Figure 6.1 Serial transmission channel

[figure shows a straight line with points A through E connected in serial fashion]

Unidirectional active information collection or unidirectional passive information collection often uses this type of channel. Collection of secret information must use this type of channel. Information transmitted over long distances via telecommunications sometimes must choose this type of channel

. The overall number of connection segments in a serial channel can be calculated as follows:

When B connects with A: 1 connection time;
When C connects with A: 2 connection times;
When D connects with A: 3 connection times;
When E connects with A: 4 connection times.

A total of 10 connection times.

2. Centralized Style.

As shown in Figure 6.2, information transmitted from information source A to B, D, and E must always pass through node C. C may be an intelligence center, information center, information center, or publication center. B, D, and E may be users, or they may be intelligence institutions, collection departments, intelligence workers, or collection workers. Center C or another collection department (or collection worker) serves as the primary control over the entire transmission process.

The overall number of connection segments in a centralized style transmission channel may be calculated as follows:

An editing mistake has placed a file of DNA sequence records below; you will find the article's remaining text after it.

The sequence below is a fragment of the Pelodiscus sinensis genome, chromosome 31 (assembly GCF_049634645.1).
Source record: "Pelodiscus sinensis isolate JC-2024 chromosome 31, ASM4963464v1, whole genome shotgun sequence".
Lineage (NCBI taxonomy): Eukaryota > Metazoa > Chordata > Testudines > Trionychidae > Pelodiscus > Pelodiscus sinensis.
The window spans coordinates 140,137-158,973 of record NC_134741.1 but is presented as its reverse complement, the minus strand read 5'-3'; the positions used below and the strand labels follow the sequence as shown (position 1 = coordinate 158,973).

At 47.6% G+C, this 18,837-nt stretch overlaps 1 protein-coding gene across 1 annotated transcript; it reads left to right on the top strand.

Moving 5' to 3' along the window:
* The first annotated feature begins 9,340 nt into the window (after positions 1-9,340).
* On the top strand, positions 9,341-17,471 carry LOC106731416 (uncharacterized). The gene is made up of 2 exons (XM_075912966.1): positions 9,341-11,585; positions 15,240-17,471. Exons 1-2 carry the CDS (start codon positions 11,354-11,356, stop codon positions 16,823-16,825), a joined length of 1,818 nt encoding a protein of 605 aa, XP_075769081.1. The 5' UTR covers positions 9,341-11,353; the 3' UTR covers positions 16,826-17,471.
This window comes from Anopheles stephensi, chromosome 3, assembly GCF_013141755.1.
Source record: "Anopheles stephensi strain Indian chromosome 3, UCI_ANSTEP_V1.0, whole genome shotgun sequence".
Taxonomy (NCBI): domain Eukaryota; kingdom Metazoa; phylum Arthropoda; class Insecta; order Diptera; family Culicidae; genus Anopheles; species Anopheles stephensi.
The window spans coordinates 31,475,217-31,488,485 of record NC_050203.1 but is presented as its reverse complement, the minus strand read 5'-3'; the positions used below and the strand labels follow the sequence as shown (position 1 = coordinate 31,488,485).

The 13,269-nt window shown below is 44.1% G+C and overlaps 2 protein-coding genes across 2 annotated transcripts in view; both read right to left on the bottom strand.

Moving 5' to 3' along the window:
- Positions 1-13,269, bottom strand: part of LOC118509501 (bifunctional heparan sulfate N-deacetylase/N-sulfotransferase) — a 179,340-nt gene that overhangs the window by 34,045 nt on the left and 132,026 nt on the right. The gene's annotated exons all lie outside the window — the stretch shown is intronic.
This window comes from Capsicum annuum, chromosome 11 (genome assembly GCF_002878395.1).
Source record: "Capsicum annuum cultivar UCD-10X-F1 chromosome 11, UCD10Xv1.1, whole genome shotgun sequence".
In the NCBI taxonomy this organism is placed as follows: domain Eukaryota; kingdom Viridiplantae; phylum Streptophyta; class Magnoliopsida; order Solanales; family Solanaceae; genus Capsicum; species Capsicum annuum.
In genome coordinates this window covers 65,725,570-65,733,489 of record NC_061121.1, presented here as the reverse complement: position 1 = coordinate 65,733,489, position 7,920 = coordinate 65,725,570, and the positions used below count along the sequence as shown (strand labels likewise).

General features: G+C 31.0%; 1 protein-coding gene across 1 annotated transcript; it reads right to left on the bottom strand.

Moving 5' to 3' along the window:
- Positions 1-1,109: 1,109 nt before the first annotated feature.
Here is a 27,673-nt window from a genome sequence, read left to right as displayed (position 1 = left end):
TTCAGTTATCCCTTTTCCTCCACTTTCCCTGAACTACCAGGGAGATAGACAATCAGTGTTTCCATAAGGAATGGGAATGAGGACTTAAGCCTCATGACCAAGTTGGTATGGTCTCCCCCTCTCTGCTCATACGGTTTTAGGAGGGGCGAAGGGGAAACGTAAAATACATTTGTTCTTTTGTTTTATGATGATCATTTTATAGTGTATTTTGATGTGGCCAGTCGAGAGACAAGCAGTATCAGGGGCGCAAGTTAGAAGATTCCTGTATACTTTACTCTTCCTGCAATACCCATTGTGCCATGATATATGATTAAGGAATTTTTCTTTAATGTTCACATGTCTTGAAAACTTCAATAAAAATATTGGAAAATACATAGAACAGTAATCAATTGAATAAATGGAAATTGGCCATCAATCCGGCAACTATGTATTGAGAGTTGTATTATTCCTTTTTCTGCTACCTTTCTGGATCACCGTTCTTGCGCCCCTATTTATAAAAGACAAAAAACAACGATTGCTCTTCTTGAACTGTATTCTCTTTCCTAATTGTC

When B connects with A: 2 connection times;
When C connects with A: 1 connection time;
When D connects with A: 2 connection times;
When E connects with A: 2 connection times.

A total of 7 connection times.

Figure 6.2 Centralized transmission channel

[figure shows point C at the center with four lines radiating off clockwise to points A, B, D, and E]

The centralized channel best embodies the historical stage of intelligence work and the social function of intelligence work. It is also currently the more commonly-used transmission channel in collection work.

3. Ring Style.

The method of transmitting information from information source A to B, C, D, and E is shown in Figure 6.3. B, C, D, and E may be users, or they may be intelligence institutions, collection departments, intelligence workers, or collection workers. Furthermore, there must be at least one unit or other collection department (or collection worker) among them functioning as the primary control over the entire transmission process.

The overall number of connection segments in a ring style transmission channel may be calculated as follows:

When B connects with A: 1 connection time;
When C connects with A: 2 connection times;
When D connects with A: 2 connection times;